Amen to that, Tim. And on his way out, can he take more of the Codgeratti with him? Roger Kerr from the Business Roundtable who hasn't had an original thought for decades. Plus all the National Party's selection bosses who insist on asking female candidates if they are planning on "doing a Katherine Rich" and having babies while they're in Parliament, ignoring the fact that Rich was one of the National Party Parliamentary wing's best assets.

Why do you think Act's polling is dismal? Because NZers, as you say, just want to get on with their lives. They might want a little less RMA in their property, they'd like some more money in their wallets, they have an inherent sense of justice and fairness, but the polling of Act since Brash took over shows (thankfully) that we don't have 15% of the country who want Maori shut out of decision making - as I predicted when he announced he was going to roll Rodney Hide. (just wanted to take credit for that, since my political predictions are rarely on the mark.)

Put your hands up, all you women, who are sick and tired of these pompous, arrogant, boring old farts who, at functions, just instinctively treat women as inferior to men. It's so rude. Lately I've been behaving appropriately for someone pushing 60 (ie, when the politeness filter starts wearing out) and when some rich-and-powerful-therefore-I'm-not-to-be-trifled-with member of the Cogderatti starts spouting bullshit to me, I bully them right on back until they risk giving themselves apoplexy with their own self-righteous indignation.

I might be shunned, but at least it leaves me alone with more drinking time.

by Andin on July 07, 2011

They want to get on with business, do smart deals, and frankly they're not scared of government. Sure, they hate red tape, they may have no great love of unions and they don't want Wellington telling them what to do.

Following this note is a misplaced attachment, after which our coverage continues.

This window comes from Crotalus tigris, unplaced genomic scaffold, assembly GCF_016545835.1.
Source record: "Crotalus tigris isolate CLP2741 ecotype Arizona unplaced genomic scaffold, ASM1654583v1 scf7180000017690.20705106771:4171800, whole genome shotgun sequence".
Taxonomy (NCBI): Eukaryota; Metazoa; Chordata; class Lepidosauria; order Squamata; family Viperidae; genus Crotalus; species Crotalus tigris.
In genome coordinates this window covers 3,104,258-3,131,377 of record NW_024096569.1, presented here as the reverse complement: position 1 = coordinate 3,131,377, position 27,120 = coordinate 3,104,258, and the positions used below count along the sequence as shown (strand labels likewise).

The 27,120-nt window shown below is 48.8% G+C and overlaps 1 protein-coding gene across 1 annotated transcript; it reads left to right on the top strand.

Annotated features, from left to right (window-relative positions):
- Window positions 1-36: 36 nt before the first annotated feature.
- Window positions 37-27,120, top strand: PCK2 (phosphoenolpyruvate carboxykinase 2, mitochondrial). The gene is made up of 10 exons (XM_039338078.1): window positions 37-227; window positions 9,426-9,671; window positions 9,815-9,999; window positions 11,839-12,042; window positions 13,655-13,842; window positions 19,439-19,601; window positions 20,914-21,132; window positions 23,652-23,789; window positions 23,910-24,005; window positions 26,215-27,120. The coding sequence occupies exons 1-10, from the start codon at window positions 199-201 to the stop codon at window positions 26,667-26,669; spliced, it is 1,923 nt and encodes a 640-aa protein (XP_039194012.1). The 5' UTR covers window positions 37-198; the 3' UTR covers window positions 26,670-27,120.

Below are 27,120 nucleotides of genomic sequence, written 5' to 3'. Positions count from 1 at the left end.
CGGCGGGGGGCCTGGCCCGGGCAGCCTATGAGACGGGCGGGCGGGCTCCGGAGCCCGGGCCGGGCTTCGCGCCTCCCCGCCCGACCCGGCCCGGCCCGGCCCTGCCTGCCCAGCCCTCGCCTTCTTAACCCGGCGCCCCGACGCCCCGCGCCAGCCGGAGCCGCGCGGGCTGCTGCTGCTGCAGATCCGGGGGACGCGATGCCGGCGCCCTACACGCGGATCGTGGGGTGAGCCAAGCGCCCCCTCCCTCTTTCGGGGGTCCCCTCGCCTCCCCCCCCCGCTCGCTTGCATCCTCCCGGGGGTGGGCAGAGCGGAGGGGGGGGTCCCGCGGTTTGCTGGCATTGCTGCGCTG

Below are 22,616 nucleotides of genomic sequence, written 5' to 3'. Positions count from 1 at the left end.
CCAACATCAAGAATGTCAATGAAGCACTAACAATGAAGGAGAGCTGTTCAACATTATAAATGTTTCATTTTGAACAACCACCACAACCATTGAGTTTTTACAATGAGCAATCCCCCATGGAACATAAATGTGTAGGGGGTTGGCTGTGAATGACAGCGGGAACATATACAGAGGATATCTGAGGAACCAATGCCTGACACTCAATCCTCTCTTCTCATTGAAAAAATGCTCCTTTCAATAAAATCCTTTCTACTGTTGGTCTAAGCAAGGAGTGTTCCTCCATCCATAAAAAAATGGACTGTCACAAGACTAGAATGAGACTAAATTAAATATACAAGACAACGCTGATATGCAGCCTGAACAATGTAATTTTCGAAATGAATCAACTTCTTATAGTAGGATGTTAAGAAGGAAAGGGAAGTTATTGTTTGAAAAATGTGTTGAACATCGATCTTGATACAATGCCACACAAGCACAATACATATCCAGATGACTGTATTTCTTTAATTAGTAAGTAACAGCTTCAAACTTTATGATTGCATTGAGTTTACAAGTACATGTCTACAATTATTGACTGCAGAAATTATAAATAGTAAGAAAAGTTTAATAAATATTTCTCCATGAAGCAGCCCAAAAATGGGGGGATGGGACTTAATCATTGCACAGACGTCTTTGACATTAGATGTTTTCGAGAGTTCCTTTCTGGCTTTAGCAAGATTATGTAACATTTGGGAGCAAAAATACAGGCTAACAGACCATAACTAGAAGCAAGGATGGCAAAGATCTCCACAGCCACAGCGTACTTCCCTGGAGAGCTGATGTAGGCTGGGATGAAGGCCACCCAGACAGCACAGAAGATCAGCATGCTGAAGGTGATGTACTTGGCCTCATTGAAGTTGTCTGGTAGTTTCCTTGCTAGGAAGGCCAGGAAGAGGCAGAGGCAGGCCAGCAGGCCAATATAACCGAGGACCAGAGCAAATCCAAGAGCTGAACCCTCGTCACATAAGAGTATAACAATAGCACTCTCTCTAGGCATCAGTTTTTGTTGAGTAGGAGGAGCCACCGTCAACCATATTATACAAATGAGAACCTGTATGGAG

They can do what they like as long as they don't try to accountant their way out of tax and pay their workers a wage they can live on. They also might like to have a go at internalising the fact that they don't live in a bubble and the rest of humanity is not here just to serve their ends. Being a business person doesnt mean you are always right, and making money isnt some kind of higher calling for the humanimal.

by Tim Watkin on July 07, 2011
Tim Watkin

I'd love to see you in full flight, Deborah!

ACT polling? Because the brand's been damaged by Hide, Garrett et al. And because they are associated with an era, and more to the point, an era that many have qualms about. I think the gut feeling of the masses is that in the '80s we needed an overhaul, but we went too far. The free market wasn't our friend. Having been laid off, seen Grandad lose his life savings, Mum's lost money on Goldcorp, and aunty sell her leaky home at a huge loss, we do want the government there to have our backs.

More than that I think that "inherent sense of justice and fairness" makes people suspicious of ACT. Sure, I don't want three inches of paperwork to file some taxes or cut down a tree. But neither do I want ordinary workers beholden to rich pricks or policies that only suit the guys in suits. We don't like too much government, but we don't think it should pack up and bugger off altogether.

by Tim Watkin on July 07, 2011
Tim Watkin

For me the new breed are closer to their staff, less hierachical, and there's more social pressure to care about family, work/life balance etc. There's still the individualism over collectivism, perhaps even stronger than the noblesse oblige generation. And the money still matters, of course. But they have a bigger world view... Although this is all terrible generalising...

by Deborah Coddington on July 07, 2011
Deborah Coddington

Tim, think Briar but older.